The 4th day I was there, I did the typical tourist walk around Ile de la Cité. I visited the Notre Dame (I only went in the bottom floor, but I wish I was able to somehow get an entire tour of the Notre Dame. I’m intrigued with Gothic.), visited Shakespeare & Co. (A must for every English major. I thought it was cool that the first bookstore was a meeting place for people like Ernest Hemingway and F. Scott Fitzgerald), walked along the Seine River, visited the Louvre, saw Saint Chapelle & Le Conciergerie (Where Marie Antionette was imprisoned before she was sentenced to the guillotine), and visited the Musée d’ Orsay which houses French art of the 1800s and early 1900s (including famous paintings of Monet, Degas, Van Gogh, Cezanne, etc). There’s so much to see in the city that it is a bit overwhelming at times, but I think it’s definitely worth it to see all these sights.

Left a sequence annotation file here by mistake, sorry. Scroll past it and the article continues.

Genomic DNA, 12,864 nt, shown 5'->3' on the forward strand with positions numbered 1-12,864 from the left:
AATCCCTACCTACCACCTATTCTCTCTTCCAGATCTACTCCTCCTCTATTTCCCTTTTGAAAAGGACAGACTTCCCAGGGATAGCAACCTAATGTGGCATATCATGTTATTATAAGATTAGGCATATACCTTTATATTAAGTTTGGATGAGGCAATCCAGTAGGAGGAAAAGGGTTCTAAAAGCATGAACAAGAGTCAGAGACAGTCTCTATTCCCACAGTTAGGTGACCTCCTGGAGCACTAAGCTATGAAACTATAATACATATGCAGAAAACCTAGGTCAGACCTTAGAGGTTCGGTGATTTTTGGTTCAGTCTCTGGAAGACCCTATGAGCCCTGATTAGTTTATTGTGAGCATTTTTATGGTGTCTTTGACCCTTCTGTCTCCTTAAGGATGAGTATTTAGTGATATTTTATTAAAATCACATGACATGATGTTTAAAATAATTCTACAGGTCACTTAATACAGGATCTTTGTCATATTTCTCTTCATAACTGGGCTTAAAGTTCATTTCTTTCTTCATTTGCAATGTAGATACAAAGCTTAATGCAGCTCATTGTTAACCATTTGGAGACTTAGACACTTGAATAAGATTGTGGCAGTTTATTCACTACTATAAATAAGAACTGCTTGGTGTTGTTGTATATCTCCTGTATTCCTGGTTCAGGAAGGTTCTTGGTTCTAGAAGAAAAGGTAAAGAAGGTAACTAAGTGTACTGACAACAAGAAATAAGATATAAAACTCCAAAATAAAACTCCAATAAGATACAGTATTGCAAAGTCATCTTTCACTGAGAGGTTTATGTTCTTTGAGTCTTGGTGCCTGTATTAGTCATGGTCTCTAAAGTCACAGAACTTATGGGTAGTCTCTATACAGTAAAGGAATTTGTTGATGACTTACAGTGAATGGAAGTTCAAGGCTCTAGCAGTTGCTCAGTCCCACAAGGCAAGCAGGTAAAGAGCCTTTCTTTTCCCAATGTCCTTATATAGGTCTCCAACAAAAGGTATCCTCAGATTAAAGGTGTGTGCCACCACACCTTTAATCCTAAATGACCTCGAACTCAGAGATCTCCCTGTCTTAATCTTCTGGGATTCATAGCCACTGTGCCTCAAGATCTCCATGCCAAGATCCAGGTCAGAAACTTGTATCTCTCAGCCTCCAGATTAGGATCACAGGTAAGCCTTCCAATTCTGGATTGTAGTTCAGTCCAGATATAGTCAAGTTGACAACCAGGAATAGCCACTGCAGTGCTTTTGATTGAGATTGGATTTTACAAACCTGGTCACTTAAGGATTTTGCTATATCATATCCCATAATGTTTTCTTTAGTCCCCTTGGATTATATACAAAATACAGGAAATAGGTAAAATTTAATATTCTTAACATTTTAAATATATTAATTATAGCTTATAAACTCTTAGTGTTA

Luckily, we were in Paris during La Fête de la Musique. Basically, from my understanding, it’s a city-wide music festival–kind of like SXSW–where there are concerts, shows, DJ sets, and street performers everywhere. The whole city is pretty much out drinking all night just enjoying themselves. Coming from the US, I’m not used to everyone being out so late at night. It’s probably one of my favorite things about cities like Paris since I’m such a night person.
Here are some other things I did/saw while in the city:
-La Basilique du Sacré Coeur de Montmartre. If you are willing to journey up those steps, I think it’s worth it. You get a great view of the city, and the church is noteworthy.